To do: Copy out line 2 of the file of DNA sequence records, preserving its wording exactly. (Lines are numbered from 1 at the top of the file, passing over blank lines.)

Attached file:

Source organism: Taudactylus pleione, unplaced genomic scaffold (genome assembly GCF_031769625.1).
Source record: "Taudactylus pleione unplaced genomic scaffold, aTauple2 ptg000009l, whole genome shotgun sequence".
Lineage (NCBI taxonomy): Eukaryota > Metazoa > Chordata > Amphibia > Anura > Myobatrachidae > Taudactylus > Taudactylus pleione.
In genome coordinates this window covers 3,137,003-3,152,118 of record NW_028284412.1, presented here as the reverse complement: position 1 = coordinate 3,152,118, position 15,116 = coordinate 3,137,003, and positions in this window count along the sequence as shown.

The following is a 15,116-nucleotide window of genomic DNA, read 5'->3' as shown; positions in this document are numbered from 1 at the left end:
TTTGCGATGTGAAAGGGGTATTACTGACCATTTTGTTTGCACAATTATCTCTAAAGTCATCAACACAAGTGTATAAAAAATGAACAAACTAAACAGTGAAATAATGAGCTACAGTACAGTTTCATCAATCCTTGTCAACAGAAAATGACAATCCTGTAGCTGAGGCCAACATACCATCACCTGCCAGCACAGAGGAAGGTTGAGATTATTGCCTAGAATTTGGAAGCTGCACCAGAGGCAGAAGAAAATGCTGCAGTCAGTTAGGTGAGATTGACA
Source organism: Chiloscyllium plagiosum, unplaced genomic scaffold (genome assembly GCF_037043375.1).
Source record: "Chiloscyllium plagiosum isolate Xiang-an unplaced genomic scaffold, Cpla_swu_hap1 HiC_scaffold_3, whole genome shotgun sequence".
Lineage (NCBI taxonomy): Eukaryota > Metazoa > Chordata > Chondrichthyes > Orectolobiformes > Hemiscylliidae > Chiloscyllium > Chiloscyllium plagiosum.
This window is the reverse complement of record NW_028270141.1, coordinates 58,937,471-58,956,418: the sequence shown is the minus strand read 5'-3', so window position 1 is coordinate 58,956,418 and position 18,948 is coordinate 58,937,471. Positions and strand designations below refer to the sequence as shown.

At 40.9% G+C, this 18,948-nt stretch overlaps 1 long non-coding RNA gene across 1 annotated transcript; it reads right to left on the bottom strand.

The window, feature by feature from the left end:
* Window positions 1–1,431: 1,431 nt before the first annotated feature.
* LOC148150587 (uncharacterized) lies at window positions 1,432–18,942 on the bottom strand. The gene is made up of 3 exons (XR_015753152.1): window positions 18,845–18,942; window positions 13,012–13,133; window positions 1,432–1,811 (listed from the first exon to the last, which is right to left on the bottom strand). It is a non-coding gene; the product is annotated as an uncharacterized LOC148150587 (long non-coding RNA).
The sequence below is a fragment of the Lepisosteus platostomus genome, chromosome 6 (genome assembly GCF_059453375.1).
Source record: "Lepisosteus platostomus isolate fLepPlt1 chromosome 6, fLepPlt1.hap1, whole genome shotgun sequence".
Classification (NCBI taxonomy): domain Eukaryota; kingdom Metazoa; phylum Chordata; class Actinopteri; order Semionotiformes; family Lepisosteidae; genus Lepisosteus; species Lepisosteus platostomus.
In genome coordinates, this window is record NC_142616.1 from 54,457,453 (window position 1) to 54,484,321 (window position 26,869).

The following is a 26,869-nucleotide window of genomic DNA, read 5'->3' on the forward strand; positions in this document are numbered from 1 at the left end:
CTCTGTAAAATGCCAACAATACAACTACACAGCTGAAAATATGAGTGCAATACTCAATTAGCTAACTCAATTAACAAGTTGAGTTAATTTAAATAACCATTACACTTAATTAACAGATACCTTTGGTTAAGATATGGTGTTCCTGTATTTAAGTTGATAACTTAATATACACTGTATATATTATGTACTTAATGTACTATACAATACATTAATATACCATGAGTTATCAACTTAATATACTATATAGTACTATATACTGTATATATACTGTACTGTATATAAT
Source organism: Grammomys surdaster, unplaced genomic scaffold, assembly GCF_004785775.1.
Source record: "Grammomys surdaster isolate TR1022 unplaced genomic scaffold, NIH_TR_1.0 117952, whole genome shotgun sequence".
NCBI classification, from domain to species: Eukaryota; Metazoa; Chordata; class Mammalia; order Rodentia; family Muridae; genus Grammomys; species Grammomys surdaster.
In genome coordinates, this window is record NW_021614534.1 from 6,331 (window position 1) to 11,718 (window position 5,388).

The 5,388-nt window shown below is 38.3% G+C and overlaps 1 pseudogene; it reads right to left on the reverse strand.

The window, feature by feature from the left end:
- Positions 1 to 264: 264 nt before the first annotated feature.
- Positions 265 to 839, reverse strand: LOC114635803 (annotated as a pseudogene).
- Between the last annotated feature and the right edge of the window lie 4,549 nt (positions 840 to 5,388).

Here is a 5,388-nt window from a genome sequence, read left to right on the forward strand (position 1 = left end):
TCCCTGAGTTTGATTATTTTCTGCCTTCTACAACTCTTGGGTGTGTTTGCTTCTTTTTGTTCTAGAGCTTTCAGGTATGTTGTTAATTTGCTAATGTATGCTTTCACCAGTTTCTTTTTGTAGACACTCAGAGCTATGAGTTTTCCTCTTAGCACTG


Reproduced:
Source record: "Taudactylus pleione unplaced genomic scaffold, aTauple2 ptg000009l, whole genome shotgun sequence".